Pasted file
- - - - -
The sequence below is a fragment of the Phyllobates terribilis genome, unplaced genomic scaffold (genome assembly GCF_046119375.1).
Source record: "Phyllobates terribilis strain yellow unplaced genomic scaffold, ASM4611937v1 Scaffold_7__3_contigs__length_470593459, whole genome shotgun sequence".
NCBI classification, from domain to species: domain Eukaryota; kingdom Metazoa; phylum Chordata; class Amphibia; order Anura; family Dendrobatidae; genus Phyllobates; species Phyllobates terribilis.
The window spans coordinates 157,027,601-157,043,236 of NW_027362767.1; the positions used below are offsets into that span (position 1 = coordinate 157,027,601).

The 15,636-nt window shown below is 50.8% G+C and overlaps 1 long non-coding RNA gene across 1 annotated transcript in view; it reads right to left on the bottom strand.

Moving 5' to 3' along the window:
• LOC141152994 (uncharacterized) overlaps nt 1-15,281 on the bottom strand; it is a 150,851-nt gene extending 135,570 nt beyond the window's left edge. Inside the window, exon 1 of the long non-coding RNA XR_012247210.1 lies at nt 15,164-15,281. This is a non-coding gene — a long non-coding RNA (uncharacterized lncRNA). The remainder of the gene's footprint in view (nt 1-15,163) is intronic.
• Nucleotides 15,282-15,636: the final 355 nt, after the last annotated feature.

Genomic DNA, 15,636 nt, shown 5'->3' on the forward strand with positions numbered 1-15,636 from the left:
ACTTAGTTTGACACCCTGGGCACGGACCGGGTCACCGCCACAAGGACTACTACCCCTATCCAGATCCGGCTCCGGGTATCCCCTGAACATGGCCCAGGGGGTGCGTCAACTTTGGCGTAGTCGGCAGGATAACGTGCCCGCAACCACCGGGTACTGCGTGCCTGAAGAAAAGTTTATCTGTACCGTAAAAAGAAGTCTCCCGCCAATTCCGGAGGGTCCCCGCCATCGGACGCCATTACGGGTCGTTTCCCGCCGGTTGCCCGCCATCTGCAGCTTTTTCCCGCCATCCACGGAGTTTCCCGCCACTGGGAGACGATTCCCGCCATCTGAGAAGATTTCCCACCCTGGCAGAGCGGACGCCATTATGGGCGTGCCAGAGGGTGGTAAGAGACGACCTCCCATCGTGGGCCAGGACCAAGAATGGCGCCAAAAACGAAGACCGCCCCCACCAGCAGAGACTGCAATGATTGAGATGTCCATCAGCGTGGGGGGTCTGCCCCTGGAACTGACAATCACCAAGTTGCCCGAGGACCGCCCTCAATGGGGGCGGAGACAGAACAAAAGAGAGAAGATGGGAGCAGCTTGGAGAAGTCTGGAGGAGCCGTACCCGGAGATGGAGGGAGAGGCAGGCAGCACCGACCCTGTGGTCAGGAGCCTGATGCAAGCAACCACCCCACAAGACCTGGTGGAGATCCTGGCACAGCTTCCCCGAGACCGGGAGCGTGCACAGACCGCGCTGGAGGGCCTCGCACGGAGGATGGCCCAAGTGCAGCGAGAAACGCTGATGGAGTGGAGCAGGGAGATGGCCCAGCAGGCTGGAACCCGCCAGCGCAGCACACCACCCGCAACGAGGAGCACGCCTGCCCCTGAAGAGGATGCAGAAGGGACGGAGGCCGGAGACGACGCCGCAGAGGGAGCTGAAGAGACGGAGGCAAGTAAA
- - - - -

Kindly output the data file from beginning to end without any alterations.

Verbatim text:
The sequence below is a fragment of the Phyllobates terribilis genome, unplaced genomic scaffold (genome assembly GCF_046119375.1).
Source record: "Phyllobates terribilis strain yellow unplaced genomic scaffold, ASM4611937v1 Scaffold_7__3_contigs__length_470593459, whole genome shotgun sequence".
NCBI classification, from domain to species: domain Eukaryota; kingdom Metazoa; phylum Chordata; class Amphibia; order Anura; family Dendrobatidae; genus Phyllobates; species Phyllobates terribilis.
The window spans coordinates 157,027,601-157,043,236 of NW_027362767.1; the positions used below are offsets into that span (position 1 = coordinate 157,027,601).

The 15,636-nt window shown below is 50.8% G+C and overlaps 1 long non-coding RNA gene across 1 annotated transcript in view; it reads right to left on the bottom strand.

Moving 5' to 3' along the window:
• LOC141152994 (uncharacterized) overlaps nt 1-15,281 on the bottom strand; it is a 150,851-nt gene extending 135,570 nt beyond the window's left edge. Inside the window, exon 1 of the long non-coding RNA XR_012247210.1 lies at nt 15,164-15,281. This is a non-coding gene — a long non-coding RNA (uncharacterized lncRNA). The remainder of the gene's footprint in view (nt 1-15,163) is intronic.
• Nucleotides 15,282-15,636: the final 355 nt, after the last annotated feature.

Genomic DNA, 15,636 nt, shown 5'->3' on the forward strand with positions numbered 1-15,636 from the left:
ACTTAGTTTGACACCCTGGGCACGGACCGGGTCACCGCCACAAGGACTACTACCCCTATCCAGATCCGGCTCCGGGTATCCCCTGAACATGGCCCAGGGGGTGCGTCAACTTTGGCGTAGTCGGCAGGATAACGTGCCCGCAACCACCGGGTACTGCGTGCCTGAAGAAAAGTTTATCTGTACCGTAAAAAGAAGTCTCCCGCCAATTCCGGAGGGTCCCCGCCATCGGACGCCATTACGGGTCGTTTCCCGCCGGTTGCCCGCCATCTGCAGCTTTTTCCCGCCATCCACGGAGTTTCCCGCCACTGGGAGACGATTCCCGCCATCTGAGAAGATTTCCCACCCTGGCAGAGCGGACGCCATTATGGGCGTGCCAGAGGGTGGTAAGAGACGACCTCCCATCGTGGGCCAGGACCAAGAATGGCGCCAAAAACGAAGACCGCCCCCACCAGCAGAGACTGCAATGATTGAGATGTCCATCAGCGTGGGGGGTCTGCCCCTGGAACTGACAATCACCAAGTTGCCCGAGGACCGCCCTCAATGGGGGCGGAGACAGAACAAAAGAGAGAAGATGGGAGCAGCTTGGAGAAGTCTGGAGGAGCCGTACCCGGAGATGGAGGGAGAGGCAGGCAGCACCGACCCTGTGGTCAGGAGCCTGATGCAAGCAACCACCCCACAAGACCTGGTGGAGATCCTGGCACAGCTTCCCCGAGACCGGGAGCGTGCACAGACCGCGCTGGAGGGCCTCGCACGGAGGATGGCCCAAGTGCAGCGAGAAACGCTGATGGAGTGGAGCAGGGAGATGGCCCAGCAGGCTGGAACCCGCCAGCGCAGCACACCACCCGCAACGAGGAGCACGCCTGCCCCTGAAGAGGATGCAGAAGGGACGGAGGCCGGAGACGACGCCGCAGAGGGAGCTGAAGAGACGGAGGCAAGTAAA